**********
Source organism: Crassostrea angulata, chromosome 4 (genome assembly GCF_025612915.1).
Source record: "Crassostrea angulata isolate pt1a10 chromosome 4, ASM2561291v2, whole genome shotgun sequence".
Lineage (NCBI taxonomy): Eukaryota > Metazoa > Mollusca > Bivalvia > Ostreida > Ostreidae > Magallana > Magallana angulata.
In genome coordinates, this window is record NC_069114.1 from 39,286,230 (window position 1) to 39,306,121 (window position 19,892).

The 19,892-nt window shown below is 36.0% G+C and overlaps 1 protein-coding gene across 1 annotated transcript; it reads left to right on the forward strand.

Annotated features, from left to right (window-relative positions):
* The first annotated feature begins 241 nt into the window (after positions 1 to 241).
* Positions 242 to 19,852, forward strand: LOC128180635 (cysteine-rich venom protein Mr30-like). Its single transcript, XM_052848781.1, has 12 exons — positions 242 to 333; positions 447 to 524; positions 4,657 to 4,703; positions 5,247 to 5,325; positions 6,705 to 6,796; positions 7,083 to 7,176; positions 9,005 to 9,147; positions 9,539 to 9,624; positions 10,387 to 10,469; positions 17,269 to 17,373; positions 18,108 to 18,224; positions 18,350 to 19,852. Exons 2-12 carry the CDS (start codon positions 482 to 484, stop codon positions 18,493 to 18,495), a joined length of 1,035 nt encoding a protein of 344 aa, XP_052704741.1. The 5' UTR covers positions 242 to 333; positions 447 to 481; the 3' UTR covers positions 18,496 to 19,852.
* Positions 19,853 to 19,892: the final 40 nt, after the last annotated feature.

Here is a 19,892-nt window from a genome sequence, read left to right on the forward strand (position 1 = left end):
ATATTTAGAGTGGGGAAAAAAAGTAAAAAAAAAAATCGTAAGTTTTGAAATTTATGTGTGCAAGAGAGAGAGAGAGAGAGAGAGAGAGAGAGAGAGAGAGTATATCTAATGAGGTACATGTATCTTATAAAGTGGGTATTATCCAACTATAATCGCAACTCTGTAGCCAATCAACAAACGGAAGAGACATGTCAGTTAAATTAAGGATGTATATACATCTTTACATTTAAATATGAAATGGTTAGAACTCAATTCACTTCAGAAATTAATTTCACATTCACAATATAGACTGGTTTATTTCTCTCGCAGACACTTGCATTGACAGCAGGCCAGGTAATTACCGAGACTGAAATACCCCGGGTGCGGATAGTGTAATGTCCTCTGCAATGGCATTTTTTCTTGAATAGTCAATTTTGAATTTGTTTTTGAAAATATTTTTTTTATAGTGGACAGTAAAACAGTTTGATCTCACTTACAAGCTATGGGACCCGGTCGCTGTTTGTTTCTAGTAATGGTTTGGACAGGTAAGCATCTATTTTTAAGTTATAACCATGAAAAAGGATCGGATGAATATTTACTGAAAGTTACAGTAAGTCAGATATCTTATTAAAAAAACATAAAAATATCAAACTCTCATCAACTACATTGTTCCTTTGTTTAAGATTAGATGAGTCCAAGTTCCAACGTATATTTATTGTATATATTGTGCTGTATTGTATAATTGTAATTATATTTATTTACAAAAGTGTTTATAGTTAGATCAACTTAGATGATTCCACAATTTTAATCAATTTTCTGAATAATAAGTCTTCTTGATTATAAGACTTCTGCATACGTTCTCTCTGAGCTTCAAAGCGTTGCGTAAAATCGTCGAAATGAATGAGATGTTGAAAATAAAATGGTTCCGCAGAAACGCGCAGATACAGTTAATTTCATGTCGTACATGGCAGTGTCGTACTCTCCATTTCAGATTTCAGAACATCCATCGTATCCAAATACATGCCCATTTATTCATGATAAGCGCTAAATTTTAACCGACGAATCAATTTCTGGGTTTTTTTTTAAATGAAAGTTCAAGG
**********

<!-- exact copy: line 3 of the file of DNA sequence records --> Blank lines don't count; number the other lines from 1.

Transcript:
Lineage (NCBI taxonomy): Eukaryota > Metazoa > Mollusca > Bivalvia > Ostreida > Ostreidae > Magallana > Magallana angulata.